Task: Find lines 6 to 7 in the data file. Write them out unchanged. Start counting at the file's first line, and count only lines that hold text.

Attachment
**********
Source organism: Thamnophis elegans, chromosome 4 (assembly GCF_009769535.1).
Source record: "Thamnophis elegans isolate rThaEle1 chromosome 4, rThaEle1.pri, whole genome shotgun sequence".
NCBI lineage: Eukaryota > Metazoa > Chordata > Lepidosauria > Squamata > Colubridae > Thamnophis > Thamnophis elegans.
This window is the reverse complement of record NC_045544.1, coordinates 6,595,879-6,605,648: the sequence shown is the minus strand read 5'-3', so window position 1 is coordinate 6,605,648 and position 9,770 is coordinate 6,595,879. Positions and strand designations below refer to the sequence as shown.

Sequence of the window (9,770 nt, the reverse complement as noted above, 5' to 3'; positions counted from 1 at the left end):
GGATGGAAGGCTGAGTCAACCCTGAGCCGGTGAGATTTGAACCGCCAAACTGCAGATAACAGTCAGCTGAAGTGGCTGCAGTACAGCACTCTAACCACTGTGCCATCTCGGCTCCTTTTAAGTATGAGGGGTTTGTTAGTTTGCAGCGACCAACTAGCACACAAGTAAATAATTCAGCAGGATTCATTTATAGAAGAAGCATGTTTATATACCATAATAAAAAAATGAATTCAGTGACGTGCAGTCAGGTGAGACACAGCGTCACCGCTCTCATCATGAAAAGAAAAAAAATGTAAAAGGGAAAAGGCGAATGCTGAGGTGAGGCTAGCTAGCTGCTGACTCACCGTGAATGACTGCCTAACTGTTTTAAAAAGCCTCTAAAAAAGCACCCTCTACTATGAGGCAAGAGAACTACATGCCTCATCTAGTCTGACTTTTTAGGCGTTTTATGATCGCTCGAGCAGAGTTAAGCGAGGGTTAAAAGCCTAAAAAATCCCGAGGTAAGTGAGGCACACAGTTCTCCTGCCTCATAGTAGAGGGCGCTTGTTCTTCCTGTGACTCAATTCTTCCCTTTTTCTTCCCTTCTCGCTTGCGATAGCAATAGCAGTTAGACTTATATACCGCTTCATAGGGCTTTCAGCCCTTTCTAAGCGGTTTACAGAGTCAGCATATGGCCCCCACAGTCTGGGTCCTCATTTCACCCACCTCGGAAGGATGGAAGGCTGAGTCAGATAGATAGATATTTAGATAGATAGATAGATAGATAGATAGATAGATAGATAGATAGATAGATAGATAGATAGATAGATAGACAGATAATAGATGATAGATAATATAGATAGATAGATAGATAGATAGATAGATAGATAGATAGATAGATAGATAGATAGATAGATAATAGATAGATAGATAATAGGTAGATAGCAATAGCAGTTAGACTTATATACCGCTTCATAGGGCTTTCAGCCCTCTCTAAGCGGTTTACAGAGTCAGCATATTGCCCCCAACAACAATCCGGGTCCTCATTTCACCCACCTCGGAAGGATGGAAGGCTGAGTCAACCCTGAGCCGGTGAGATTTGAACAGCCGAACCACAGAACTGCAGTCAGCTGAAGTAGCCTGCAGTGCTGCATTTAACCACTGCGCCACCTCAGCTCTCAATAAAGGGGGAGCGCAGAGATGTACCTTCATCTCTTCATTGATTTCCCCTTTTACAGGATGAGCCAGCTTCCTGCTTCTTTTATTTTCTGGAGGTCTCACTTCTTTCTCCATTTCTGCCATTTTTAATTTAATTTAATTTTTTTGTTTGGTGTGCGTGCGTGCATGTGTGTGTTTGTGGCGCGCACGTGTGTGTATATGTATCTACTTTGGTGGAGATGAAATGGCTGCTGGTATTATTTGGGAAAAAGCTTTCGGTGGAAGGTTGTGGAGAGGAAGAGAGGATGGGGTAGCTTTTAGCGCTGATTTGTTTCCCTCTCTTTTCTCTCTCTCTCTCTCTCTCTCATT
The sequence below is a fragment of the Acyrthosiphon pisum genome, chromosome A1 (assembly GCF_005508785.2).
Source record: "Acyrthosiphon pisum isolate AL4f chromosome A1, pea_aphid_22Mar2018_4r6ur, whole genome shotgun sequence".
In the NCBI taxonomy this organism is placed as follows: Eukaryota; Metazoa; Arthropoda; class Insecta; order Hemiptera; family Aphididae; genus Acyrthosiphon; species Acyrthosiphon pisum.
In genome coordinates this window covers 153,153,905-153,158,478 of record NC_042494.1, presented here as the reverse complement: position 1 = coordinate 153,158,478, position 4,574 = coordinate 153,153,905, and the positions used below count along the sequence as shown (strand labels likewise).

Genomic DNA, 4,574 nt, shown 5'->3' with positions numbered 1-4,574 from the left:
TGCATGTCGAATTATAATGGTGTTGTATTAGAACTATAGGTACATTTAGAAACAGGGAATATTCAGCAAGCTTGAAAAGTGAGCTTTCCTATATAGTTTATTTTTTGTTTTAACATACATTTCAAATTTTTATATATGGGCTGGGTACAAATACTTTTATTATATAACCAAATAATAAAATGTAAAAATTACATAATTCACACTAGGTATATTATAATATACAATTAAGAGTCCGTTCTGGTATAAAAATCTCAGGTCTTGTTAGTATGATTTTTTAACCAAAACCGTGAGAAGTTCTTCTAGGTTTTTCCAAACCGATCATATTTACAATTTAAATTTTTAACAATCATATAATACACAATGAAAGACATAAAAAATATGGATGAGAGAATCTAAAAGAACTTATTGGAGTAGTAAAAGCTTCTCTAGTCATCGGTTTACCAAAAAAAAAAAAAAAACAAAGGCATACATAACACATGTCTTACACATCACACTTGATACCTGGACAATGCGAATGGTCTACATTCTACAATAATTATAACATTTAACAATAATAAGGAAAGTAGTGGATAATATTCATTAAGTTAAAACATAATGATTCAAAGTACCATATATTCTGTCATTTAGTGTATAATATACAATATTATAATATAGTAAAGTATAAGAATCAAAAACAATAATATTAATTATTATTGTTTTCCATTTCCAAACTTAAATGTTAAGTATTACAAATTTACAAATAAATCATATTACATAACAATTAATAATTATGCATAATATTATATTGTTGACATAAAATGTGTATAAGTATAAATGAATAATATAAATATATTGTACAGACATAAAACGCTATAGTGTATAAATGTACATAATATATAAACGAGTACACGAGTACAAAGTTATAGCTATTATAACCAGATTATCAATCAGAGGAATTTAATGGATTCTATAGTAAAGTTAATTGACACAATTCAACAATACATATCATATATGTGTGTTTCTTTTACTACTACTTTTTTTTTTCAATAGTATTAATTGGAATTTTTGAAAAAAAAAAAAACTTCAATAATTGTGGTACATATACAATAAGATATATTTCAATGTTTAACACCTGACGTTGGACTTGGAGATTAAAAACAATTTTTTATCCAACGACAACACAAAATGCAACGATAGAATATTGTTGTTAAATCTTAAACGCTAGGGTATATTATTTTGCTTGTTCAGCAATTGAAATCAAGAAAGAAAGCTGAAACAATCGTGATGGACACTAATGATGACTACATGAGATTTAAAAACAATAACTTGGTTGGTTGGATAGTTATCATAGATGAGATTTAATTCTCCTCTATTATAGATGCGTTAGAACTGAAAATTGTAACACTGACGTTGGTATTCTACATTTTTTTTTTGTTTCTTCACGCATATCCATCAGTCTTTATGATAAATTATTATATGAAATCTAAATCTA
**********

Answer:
GGATGGAAGGCTGAGTCAACCCTGAGCCGGTGAGATTTGAACCGCCAAACTGCAGATAACAGTCAGCTGAAGTGGCTGCAGTACAGCACTCTAACCACTGTGCCATCTCGGCTCCTTTTAAGTATGAGGGGTTTGTTAGTTTGCAGCGACCAACTAGCACACAAGTAAATAATTCAGCAGGATTCATTTATAGAAGAAGCATGTTTATATACCATAATAAAAAAATGAATTCAGTGACGTGCAGTCAGGTGAGACACAGCGTCACCGCTCTCATCATGAAAAGAAAAAAAATGTAAAAGGGAAAAGGCGAATGCTGAGGTGAGGCTAGCTAGCTGCTGACTCACCGTGAATGACTGCCTAACTGTTTTAAAAAGCCTCTAAAAAAGCACCCTCTACTATGAGGCAAGAGAACTACATGCCTCATCTAGTCTGACTTTTTAGGCGTTTTATGATCGCTCGAGCAGAGTTAAGCGAGGGTTAAAAGCCTAAAAAATCCCGAGGTAAGTGAGGCACACAGTTCTCCTGCCTCATAGTAGAGGGCGCTTGTTCTTCCTGTGACTCAATTCTTCCCTTTTTCTTCCCTTCTCGCTTGCGATAGCAATAGCAGTTAGACTTATATACCGCTTCATAGGGCTTTCAGCCCTTTCTAAGCGGTTTACAGAGTCAGCATATGGCCCCCACAGTCTGGGTCCTCATTTCACCCACCTCGGAAGGATGGAAGGCTGAGTCAGATAGATAGATATTTAGATAGATAGATAGATAGATAGATAGATAGATAGATAGATAGATAGATAGATAGATAGATAGATAGACAGATAATAGATGATAGATAATATAGATAGATAGATAGATAGATAGATAGATAGATAGATAGATAGATAGATAGATAGATAGATAATAGATAGATAGATAATAGGTAGATAGCAATAGCAGTTAGACTTATATACCGCTTCATAGGGCTTTCAGCCCTCTCTAAGCGGTTTACAGAGTCAGCATATTGCCCCCAACAACAATCCGGGTCCTCATTTCACCCACCTCGGAAGGATGGAAGGCTGAGTCAACCCTGAGCCGGTGAGATTTGAACAGCCGAACCACAGAACTGCAGTCAGCTGAAGTAGCCTGCAGTGCTGCATTTAACCACTGCGCCACCTCAGCTCTCAATAAAGGGGGAGCGCAGAGATGTACCTTCATCTCTTCATTGATTTCCCCTTTTACAGGATGAGCCAGCTTCCTGCTTCTTTTATTTTCTGGAGGTCTCACTTCTTTCTCCATTTCTGCCATTTTTAATTTAATTTAATTTTTTTGTTTGGTGTGCGTGCGTGCATGTGTGTGTTTGTGGCGCGCACGTGTGTGTATATGTATCTACTTTGGTGGAGATGAAATGGCTGCTGGTATTATTTGGGAAAAAGCTTTCGGTGGAAGGTTGTGGAGAGGAAGAGAGGATGGGGTAGCTTTTAGCGCTGATTTGTTTCCCTCTCTTTTCTCTCTCTCTCTCTCTCTCTCATT
The sequence below is a fragment of the Acyrthosiphon pisum genome, chromosome A1 (assembly GCF_005508785.2).